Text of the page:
Happy Homestead

Renaissance family reaps rewards from fur & feather companions

 By KD Reep

Heather collins with husband brant, daughter maggie, and son james. | Photo by sara blancett reeves

Heather collins with husband brant, daughter maggie, and son james. | Photo by sara blancett reeves

Have you ever met someone who is a walking, talking treasure? Heather Collins is that person. Smart, talented and gracious, Heather and her family have their own mini-farm in Landmark.

“We moved out to our two acres in Landmark from a west Little Rock suburb almost three years ago,” Heather says. “We wanted chickens, goats, rabbits and bees for years, but it always seemed undoable. We maxed out the space in our suburban backyard with a garden, but moving to our homestead has afforded us an opportunity to have a garden and animals, and all of us pitch in.”

The Collins’ interest in gardening and animals bloomed from volunteering with the Dunbar Community Garden in Little Rock. Their 11-year-old, Maggie, joined the monthly garden club there when she was a second grader at Gibbs Magnet Elementary School. In addition to the garden, Dunbar Community Garden has chickens, goats, rabbits, turkeys, bees and other animals so those who participate can learn about how gardening, animals and recycling work together.

“It’s an educational garden, and it gave us a lot of the knowledge and confidence to proceed with starting our own little family farm,” Heather says. “Dunbar is where we got our Nigerian Pigmy goat, Marshmallow.”

Marshmallow does not lack for company. Rounding out the Collins’ menagerie are four dogs—Jolene, Rocket, Lola and Louis—a frog named Five, a fish named Luke, and six Rhode Island Red "hybrid" chickens referred to as Sophia, Dorothy, Blanche, Rose, Pooty and Brock. “We’ll get a couple of rabbits and, hopefully, bees this spring,” Heather says. “We also ‘share’ our neighbor’s horse, Sable.”

Heather and Brant also have their own company, Tonic Media, in which they create media events, marketing materials and promotional campaigns for clients. Heather is a photographer, videographer, designer, blogger and social media strategist, and Brant is a designer and videographer, as well as a strategist for new and social media. When they aren’t at work or in the garden, Heather runs, sews and prepares the produce from the garden into jams and pickles, and Brant studies Aikido and builds and rebuilds motorcycles.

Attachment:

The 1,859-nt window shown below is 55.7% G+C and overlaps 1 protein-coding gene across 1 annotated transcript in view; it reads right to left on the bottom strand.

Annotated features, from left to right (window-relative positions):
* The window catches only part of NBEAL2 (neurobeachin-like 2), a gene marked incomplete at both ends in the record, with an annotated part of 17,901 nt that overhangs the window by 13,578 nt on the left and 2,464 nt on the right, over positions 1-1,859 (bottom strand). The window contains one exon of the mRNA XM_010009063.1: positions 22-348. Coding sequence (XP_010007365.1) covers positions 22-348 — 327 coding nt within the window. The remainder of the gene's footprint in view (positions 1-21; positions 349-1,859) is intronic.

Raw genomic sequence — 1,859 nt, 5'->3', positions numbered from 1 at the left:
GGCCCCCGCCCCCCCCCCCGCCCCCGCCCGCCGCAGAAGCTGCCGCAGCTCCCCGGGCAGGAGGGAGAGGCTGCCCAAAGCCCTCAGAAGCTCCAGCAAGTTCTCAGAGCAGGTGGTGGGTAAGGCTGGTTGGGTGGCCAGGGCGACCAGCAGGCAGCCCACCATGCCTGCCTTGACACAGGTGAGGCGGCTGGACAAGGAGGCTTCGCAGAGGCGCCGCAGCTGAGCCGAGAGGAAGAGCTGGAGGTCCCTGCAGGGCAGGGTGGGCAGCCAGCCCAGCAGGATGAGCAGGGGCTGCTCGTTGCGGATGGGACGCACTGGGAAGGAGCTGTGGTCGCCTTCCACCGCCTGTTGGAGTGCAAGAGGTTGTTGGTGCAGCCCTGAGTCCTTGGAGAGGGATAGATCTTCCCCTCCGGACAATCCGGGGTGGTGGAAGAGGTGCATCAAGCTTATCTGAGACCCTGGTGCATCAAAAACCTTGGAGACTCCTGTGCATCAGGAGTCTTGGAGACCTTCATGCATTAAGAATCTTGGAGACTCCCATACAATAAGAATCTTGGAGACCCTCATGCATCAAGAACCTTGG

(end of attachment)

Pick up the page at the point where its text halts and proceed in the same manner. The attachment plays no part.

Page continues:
“All of us have a ton of interests,” Heather says. “Our family is a blended one consisting of Kelcee, who is 22, married and mom of our first grandbaby. Jade is 19 and attends Arkansas State University. Brant David is 16, attends Russellville High School, and plays basketball and baseball. Maggie is a garden and science nerd, loves to sew and sing, and plays basketball and volleyball. James, who is 5, also attends Gibbs with Maggie. He loves to read and play basketball, and he’s the best helper.”

With so many responsibilities vying for their time, Heather acknowledges having so many pets is a true commitment, but what they provide in return is so much more.

“On a base level, we get three to six eggs a day from our chickens,” Heather says. “We use the chick and goat waste to fertilize the garden, berry shrubs and fruit trees, and we plan to get milk from our goat after breeding her in the future. We absolutely adore our pets and farm family. Each creature has very definitive personality characteristics, and the fact that I recognize these little details tells you that we see them more as pets instead of livestock.”

Family and child wellness experts say that having a pet teaches children empathy, responsibility, trust and nonverbal communication. Heather agrees, particularly with her youngest. “James has a big, ‘jazz hands’ personality,” she says. “Caring for the animals and working in the garden has brought out such a kind, thoughtful and helpful side of him. Those qualities have always been there, but they have become more consistent and evolved since we moved out to our little homestead.”

Caring for their brood is a significant commitment of time, effort and heart, Heather says. As she puts it, “You worry that the runt chicken with the small comb doesn't get as much food as she should because her sisters block her away from the feeder. You set a little aside away from the other girls and shield her so she gets the food that she needs.”

The hardest part, however, is when one of the animals gets sick or dies.

“When one of them gets sick, you'll drop everything and do anything to protect and heal them,” Heather says. “Absolutely nothing is harder than when one of them dies, especially when you have younger children who love those animals. But that opens up discussions about learning how to nourish memories and relationships, and we talk about how we benefit from loving and caring for our pets—and each other—no matter what. Having farm animals requires consistent upkeep, effort and empathy but the benefits, in particular the emotional ones, are worth it all, especially when you have young children.”